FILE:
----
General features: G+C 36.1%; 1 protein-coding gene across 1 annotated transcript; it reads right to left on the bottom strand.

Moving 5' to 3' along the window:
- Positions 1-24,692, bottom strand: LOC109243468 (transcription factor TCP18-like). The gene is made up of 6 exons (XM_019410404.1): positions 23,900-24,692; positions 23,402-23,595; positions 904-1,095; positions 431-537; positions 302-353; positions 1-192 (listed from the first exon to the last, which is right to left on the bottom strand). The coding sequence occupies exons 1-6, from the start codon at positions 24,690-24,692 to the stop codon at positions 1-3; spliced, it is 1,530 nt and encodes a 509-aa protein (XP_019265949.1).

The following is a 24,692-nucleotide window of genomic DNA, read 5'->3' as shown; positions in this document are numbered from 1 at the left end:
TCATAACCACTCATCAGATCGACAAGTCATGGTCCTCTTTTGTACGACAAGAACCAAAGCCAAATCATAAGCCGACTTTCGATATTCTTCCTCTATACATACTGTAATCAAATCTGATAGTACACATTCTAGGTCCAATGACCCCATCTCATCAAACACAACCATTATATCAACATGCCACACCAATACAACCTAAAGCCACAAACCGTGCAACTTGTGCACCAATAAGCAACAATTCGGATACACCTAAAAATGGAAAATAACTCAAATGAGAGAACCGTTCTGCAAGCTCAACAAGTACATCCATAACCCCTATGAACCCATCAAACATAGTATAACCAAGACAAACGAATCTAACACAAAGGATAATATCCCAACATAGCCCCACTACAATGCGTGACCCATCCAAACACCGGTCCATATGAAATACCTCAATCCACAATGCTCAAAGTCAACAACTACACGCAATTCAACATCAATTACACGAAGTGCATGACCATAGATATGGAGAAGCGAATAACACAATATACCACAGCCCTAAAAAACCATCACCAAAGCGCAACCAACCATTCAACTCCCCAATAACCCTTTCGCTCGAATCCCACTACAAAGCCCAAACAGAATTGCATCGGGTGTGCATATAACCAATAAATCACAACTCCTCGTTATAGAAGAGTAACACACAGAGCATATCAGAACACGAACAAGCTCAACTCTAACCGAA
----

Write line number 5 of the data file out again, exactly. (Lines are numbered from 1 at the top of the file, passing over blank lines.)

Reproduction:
TCATAACCACTCATCAGATCGACAAGTCATGGTCCTCTTTTGTACGACAAGAACCAAAGCCAAATCATAAGCCGACTTTCGATATTCTTCCTCTATACATACTGTAATCAAATCTGATAGTACACATTCTAGGTCCAATGACCCCATCTCATCAAACACAACCATTATATCAACATGCCACACCAATACAACCTAAAGCCACAAACCGTGCAACTTGTGCACCAATAAGCAACAATTCGGATACACCTAAAAATGGAAAATAACTCAAATGAGAGAACCGTTCTGCAAGCTCAACAAGTACATCCATAACCCCTATGAACCCATCAAACATAGTATAACCAAGACAAACGAATCTAACACAAAGGATAATATCCCAACATAGCCCCACTACAATGCGTGACCCATCCAAACACCGGTCCATATGAAATACCTCAATCCACAATGCTCAAAGTCAACAACTACACGCAATTCAACATCAATTACACGAAGTGCATGACCATAGATATGGAGAAGCGAATAACACAATATACCACAGCCCTAAAAAACCATCACCAAAGCGCAACCAACCATTCAACTCCCCAATAACCCTTTCGCTCGAATCCCACTACAAAGCCCAAACAGAATTGCATCGGGTGTGCATATAACCAATAAATCACAACTCCTCGTTATAGAAGAGTAACACACAGAGCATATCAGAACACGAACAAGCTCAACTCTAACCGAA